The Prince and the Maiden
The prince determined that when he grew old enough he would travel all over the world, if that's what it took, until he had found her and set her free. To become king at the cost of a maiden's life was too heavy a price to pay. So one day, wearing his usual peasant garb, he threw a sack of peas on his back and marched straight into the forest where eighteen years before his father had lost himself. After he had walked some way he began to cry loudly: "Oh, dear me! How unlucky I am! Is there no one to show me the way out of the wood?"
Then appeared a strange man with a long gray beard and a leather bag hanging from his girdle. He nodded cheerfully to the young man and said: "I know this place well, and can lead you out of it, if you will promise me a good reward."
"What can a beggar such as I promise anyone?" answered the prince.
"Why not enter my service? I need a sharp fellow in the house, and you please me well enough."
"Why not indeed, if we can strike a bargain?" said the other. "For a peasant such as I, it is the same whomever I serve! What wages will you give me?"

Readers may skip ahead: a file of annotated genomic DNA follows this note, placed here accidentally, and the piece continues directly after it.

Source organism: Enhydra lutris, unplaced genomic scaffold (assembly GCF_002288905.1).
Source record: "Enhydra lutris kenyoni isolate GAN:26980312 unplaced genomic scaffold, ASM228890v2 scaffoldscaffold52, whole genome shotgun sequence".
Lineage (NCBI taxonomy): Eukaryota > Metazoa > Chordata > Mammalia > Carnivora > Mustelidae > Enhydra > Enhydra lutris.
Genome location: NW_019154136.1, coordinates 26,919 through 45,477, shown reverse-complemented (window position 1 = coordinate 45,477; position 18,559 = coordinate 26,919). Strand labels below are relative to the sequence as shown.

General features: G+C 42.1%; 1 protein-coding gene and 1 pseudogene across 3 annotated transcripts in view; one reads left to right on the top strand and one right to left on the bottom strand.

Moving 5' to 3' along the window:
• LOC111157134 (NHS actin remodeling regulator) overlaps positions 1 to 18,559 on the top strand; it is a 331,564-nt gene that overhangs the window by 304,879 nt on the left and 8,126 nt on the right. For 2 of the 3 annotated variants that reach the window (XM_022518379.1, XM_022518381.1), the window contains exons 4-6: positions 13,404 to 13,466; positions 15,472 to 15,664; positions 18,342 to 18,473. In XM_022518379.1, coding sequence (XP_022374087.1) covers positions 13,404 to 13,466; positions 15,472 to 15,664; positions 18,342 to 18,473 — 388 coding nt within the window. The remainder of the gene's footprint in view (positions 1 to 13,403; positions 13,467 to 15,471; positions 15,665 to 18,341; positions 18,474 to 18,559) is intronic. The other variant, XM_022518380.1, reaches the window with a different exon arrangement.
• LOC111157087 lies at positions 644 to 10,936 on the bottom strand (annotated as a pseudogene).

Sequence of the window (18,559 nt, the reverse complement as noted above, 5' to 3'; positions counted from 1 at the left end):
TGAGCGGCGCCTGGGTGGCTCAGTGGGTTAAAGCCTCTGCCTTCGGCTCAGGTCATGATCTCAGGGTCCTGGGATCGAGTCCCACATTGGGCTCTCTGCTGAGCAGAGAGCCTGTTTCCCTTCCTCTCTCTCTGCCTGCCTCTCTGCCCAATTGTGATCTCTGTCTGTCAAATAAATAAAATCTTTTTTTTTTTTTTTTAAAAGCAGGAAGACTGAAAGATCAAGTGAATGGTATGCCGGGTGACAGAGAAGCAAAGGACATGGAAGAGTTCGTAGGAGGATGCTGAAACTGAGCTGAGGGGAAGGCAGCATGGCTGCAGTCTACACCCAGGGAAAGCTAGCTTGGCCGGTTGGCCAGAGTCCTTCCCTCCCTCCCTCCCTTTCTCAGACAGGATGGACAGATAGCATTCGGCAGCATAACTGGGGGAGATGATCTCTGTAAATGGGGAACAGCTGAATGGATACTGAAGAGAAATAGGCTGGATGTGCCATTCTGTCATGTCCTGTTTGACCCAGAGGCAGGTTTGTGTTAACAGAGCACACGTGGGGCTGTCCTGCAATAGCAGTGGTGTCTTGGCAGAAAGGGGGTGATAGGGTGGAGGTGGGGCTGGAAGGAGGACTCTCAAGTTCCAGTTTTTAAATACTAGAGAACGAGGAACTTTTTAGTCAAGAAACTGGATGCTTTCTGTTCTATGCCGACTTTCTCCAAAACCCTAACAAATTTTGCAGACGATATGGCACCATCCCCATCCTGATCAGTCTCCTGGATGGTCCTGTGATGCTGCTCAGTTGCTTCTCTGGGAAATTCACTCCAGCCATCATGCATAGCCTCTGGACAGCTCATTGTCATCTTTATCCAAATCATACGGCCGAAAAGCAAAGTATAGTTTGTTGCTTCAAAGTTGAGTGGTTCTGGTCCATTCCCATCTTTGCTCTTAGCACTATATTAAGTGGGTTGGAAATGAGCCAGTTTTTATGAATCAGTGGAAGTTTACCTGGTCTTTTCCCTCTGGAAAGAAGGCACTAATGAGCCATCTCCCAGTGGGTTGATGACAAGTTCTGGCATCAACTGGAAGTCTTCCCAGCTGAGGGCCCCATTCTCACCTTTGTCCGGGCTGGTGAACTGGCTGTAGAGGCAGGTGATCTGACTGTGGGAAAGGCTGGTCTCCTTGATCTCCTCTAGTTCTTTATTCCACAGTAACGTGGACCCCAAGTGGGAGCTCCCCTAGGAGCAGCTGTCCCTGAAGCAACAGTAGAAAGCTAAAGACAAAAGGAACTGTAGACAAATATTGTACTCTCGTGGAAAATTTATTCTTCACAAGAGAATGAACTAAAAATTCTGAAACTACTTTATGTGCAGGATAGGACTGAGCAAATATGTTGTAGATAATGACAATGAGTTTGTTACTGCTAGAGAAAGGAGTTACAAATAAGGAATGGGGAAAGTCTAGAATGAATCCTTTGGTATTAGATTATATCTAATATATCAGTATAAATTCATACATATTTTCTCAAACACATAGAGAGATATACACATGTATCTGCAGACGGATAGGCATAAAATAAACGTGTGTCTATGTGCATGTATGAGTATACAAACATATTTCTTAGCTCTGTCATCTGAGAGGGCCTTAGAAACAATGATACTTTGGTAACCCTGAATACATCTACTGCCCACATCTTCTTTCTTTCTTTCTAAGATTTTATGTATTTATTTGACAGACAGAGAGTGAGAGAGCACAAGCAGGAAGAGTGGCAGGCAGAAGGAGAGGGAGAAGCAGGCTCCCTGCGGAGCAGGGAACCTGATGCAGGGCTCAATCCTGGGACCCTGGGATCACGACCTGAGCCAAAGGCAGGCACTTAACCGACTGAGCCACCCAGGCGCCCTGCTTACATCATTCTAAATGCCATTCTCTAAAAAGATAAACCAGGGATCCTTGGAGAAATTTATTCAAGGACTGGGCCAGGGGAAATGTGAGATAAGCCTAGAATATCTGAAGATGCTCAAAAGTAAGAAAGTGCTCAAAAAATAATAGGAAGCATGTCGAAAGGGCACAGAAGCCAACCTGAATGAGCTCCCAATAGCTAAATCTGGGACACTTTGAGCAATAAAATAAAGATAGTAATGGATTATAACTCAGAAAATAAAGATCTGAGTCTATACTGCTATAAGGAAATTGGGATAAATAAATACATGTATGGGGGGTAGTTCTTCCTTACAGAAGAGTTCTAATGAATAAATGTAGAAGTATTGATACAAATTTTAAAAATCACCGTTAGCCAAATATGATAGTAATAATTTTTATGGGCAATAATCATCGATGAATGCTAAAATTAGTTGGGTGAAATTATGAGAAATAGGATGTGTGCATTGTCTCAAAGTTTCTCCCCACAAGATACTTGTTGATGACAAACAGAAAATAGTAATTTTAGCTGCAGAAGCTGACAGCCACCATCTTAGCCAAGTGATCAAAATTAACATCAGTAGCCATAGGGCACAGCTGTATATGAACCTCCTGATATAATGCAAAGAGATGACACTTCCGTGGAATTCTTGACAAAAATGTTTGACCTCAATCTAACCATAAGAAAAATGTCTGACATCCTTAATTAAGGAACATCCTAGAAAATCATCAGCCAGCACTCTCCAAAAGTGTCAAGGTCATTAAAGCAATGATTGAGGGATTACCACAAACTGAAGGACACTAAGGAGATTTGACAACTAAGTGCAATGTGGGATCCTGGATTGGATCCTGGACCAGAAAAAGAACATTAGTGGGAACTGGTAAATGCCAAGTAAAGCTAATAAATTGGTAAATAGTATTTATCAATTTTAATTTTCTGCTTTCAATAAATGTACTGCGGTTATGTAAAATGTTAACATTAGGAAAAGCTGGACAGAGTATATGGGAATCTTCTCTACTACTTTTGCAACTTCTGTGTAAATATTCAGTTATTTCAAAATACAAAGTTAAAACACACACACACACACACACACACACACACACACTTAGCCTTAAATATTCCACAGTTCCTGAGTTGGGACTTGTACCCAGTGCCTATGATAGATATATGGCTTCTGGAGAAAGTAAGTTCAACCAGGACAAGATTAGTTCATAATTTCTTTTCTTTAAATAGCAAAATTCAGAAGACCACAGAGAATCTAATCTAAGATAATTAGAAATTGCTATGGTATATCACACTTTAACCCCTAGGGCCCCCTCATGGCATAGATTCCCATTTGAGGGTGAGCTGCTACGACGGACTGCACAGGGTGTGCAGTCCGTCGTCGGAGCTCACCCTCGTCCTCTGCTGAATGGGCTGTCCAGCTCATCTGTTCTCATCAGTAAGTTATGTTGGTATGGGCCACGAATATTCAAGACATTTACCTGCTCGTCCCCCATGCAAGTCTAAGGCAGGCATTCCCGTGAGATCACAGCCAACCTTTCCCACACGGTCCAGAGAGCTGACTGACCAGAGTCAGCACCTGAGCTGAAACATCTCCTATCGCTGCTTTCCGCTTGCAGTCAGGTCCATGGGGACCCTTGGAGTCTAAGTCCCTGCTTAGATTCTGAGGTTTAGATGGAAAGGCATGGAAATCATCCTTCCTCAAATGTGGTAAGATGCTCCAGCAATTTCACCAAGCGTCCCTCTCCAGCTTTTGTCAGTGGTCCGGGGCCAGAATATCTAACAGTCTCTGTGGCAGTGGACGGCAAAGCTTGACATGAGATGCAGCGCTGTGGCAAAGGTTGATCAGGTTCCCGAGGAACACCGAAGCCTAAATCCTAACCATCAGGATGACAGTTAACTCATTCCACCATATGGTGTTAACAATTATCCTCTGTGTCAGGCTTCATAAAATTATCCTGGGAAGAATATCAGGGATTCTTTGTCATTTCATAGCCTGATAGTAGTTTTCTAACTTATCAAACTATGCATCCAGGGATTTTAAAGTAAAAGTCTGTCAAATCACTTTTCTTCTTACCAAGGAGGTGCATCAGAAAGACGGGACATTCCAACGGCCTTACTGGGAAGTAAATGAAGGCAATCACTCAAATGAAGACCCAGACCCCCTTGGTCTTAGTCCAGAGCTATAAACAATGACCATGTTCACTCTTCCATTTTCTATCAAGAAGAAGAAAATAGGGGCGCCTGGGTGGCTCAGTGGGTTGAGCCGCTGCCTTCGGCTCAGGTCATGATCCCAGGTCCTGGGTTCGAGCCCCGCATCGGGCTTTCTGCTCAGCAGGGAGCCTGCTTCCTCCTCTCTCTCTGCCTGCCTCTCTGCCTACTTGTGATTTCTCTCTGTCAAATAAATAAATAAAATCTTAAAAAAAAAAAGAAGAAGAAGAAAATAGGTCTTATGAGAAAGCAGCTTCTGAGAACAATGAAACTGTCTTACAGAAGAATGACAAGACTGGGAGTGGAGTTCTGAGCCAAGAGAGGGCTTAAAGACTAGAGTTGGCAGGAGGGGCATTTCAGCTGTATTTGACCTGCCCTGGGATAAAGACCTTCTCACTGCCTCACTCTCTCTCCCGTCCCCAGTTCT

"Every day fresh food, meat twice a week, butter and vegetables, your summer and winter clothes, and a portion of land for your own use," replied the stranger.
"I can be satisfied with that," said the youth. "I will go with you!" The old fellow spun round like a top and then set out with his companion, chattering so fast that he never noticed that his new servant kept dropping peas out of the back of his sack. At night they slept under a fig tree, and when the sun rose they started on their way once more. About noon they came to a large stone, and here the old fellow stopped, looked carefully round, gave a sharp whistle, and stamped three times on the ground with his left foot. Suddenly there appeared under the stone a secret door, which led to what looked like the mouth of a cave. The old fellow seized the youth by the arm, and said gruffly, "Follow me!